Child Custody & Support FAQ
What does child custody refer to? What are the definitions of legal and physical custody in Connecticut?
When divorced or separating couples talk about custody, they refer to two separate things: Legal and Physical Custody.
Legal custody refers to the child’s lifestyle. Religious, medical, and educational decisions are made by the legal custodian(s). Legal custody can be granted to one parent (sole custody) or both parents (joint custody.
Physical custody refers to where the child lives. One parent may have sole physical custody, and the other may have visitation rights. Or, both parents may have shared physical custody, which means the child lives with each parent half of the time.
Do I have to pay child support in Connecticut?
Parents have an obligation to pay child support. The State of Connecticut is very efficient and vigilant in ensuring that children receive the financial support they are entitled to. Child support orders may be entered or modified at ANY time. In the State of Connecticut, the CONNECTICUT CHILD SUPPORT GUIDELINES, provide a guide in calculating child support figures. It is highly recommended that the child support is calculated correctly and has an attorney or attorney mediator prepare the guidelines accurately.
Do I have to make the modification of child support through the court in Connecticut?
Yes. If you are seeking to modify a current child support order, you should always modify CT Child Support through an official court order. Otherwise the agreement for modification between parents is not enforceable by the Court. Modification of child support orders are generally warranted when either party has an increase or decrease in gross income. Child support in CT can be modified if there is an income increase or decrease of 15% or more. If your income has been decreased, or if the other parent’s income has increased, you should immediately consult with an attorney, or you can both retain a neutral attorney mediator to determine if it would be beneficial or warranted to obtain a modification of child support orders and make such modification properly and correctly.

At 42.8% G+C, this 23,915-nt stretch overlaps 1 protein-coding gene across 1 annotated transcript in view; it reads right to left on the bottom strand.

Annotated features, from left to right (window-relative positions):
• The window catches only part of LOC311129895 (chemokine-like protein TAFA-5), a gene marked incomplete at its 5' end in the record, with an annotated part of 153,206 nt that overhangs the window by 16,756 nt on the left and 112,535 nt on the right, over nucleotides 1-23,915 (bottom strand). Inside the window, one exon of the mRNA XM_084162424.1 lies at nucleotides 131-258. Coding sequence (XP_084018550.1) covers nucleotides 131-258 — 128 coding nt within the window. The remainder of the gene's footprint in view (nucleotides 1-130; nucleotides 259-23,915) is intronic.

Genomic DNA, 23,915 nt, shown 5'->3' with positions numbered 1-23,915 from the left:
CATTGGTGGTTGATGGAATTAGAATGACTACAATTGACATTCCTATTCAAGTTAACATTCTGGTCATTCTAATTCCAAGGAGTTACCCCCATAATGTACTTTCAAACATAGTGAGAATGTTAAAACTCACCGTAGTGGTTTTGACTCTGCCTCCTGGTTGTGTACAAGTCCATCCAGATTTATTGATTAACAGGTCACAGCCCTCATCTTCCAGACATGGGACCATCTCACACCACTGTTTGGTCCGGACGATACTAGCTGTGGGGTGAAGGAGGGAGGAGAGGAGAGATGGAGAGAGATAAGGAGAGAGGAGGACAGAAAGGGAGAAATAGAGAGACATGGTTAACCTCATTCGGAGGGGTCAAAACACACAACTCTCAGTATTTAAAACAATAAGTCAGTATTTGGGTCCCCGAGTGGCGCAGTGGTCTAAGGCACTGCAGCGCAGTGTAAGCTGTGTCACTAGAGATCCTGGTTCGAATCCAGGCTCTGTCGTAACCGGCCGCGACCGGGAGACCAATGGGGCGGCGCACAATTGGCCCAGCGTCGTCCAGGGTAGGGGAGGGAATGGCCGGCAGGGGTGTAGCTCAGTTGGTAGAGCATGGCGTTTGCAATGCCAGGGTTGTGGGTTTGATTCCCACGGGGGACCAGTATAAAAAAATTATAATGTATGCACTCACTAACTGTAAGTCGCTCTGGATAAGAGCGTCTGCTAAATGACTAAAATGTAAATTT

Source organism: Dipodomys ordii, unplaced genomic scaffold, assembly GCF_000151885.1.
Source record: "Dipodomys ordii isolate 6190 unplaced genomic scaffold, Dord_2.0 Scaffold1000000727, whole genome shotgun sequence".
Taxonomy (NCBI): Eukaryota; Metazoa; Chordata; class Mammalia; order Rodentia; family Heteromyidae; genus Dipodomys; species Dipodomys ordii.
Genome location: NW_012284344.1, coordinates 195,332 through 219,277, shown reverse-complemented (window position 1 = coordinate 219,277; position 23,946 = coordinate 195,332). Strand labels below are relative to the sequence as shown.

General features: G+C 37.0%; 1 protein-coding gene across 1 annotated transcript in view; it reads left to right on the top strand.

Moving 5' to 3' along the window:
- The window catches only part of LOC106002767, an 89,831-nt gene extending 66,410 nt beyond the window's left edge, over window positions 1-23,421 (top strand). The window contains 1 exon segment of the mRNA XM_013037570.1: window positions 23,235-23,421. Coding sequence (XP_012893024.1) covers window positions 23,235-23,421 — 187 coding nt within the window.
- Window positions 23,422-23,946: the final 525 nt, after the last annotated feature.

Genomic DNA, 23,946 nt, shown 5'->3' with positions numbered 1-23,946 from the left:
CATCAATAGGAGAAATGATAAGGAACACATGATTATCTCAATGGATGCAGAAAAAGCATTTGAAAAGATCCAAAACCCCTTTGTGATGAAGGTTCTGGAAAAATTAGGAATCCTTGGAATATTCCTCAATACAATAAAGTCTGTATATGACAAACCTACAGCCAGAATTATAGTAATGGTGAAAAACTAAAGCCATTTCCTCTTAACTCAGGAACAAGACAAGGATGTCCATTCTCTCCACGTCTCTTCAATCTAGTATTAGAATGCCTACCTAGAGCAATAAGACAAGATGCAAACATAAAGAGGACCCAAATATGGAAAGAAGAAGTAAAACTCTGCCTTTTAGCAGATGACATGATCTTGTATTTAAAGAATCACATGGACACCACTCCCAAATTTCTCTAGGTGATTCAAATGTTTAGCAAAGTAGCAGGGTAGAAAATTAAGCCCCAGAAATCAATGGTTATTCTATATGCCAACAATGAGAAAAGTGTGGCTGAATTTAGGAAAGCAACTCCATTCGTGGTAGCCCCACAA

Do I need a child custody attorney in Connecticut?
Child custody cases tend to be the most difficult cases in family law. When parents separate and they have disputes about what is in their child’s best interest, the courts intervene. This can often turn an uncontested divorce into a hotly contested battle. Parents need to employ the services of attorney mediator with parenting coordination training, in situations where the parents have a high level of parenting conflict in order to help them negotiation and develop a custody and parenting plan that is workable and in the best interest of the children.
In a divorce with a low to medium level of custody conflict, the parents can successfully utilize the services of a child custody mediator or parenting coordinator. In cases of higher level of child custody, conflict mediation can be successful if parents are reasonable and are able to prioritize the needs of the children. Otherwise child custody litigation may be appropriate and the judge will decide the outcome.
Is there an automatic presumption that children should be with the mother in Connecticut?
CT law provides that custody and parenting determinations are to be made while preserving “the best interests of the child”. There is no automatic presumption as to who is the better parent, the mother or the father. As long as parents do not have a history of neglecting or abusing the children, either parent can be the custodial parent. The children need BOTH parents and there is absolutely no presumption in CT that one parent is better than the other.
What happens if we cannot communicate and reach agreements regarding how to parent our children?
Child custody litigation is one of the most contested, costly and emotionally devastating type of family litigation. If parents cannot reach parenting agreements, each parent hires his or her own child custody attorney. The judge will appoint a Guardian At Litem (GAL) for the minor child or children. A Guardian Ad Litem is an attorney appointed by the court to represent the best interest of the child during a custody dispute. The Guardian Ad Litem builds a relationship with the child and their parents in order to investigate the family dynamics and recommend appropriate child custody and visitation arrangements that the Guardian Ad Litem believes are in the best interest of the child. To make their recommendations, the Guardian Ad Litem interviews the child, parents and anyone else involved in the child’s life such as teachers, healthcare providers, etc. Their report will be taken seriously by the court as will the testimony of any witness either parent has during the custody hearing.
How do I know if have a high level of custody conflict?
A divorce with a medium to high level of custody conflict is one in which the parents, or one of the parents, demonstrate an ongoing pattern of any of the following:
- Physical aggression or threats of physical aggression
- Difficulty communicating or lack of communication about the care of the minor children
- Anger and distrust
- Ongoing and continuous verbal abuse
- Using the children as a conduit of parental anger and conflict
Click here to learn more about child custody conflict, how it affects children and what you can do about it.